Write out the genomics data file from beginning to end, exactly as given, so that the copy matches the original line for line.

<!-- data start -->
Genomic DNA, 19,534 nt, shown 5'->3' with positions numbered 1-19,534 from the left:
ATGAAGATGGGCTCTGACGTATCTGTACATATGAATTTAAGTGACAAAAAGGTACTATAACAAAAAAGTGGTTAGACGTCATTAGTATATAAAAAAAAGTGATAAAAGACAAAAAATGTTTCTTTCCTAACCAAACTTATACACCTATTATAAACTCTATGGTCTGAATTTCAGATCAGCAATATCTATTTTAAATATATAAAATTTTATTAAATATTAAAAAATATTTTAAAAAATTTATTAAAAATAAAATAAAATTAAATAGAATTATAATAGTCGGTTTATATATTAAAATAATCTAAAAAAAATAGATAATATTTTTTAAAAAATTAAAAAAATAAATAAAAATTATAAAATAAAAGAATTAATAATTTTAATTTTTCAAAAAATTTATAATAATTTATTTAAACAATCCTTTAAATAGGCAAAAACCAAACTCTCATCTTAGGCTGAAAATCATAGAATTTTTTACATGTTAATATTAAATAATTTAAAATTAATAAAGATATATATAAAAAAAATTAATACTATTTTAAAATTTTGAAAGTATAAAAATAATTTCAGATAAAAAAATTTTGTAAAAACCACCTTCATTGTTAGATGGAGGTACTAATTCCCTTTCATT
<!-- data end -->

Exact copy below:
Genomic DNA, 19,534 nt, shown 5'->3' with positions numbered 1-19,534 from the left:
ATGAAGATGGGCTCTGACGTATCTGTACATATGAATTTAAGTGACAAAAAGGTACTATAACAAAAAAGTGGTTAGACGTCATTAGTATATAAAAAAAAGTGATAAAAGACAAAAAATGTTTCTTTCCTAACCAAACTTATACACCTATTATAAACTCTATGGTCTGAATTTCAGATCAGCAATATCTATTTTAAATATATAAAATTTTATTAAATATTAAAAAATATTTTAAAAAATTTATTAAAAATAAAATAAAATTAAATAGAATTATAATAGTCGGTTTATATATTAAAATAATCTAAAAAAAATAGATAATATTTTTTAAAAAATTAAAAAAATAAATAAAAATTATAAAATAAAAGAATTAATAATTTTAATTTTTCAAAAAATTTATAATAATTTATTTAAACAATCCTTTAAATAGGCAAAAACCAAACTCTCATCTTAGGCTGAAAATCATAGAATTTTTTACATGTTAATATTAAATAATTTAAAATTAATAAAGATATATATAAAAAAAATTAATACTATTTTAAAATTTTGAAAGTATAAAAATAATTTCAGATAAAAAAATTTTGTAAAAACCACCTTCATTGTTAGATGGAGGTACTAATTCCCTTTCATT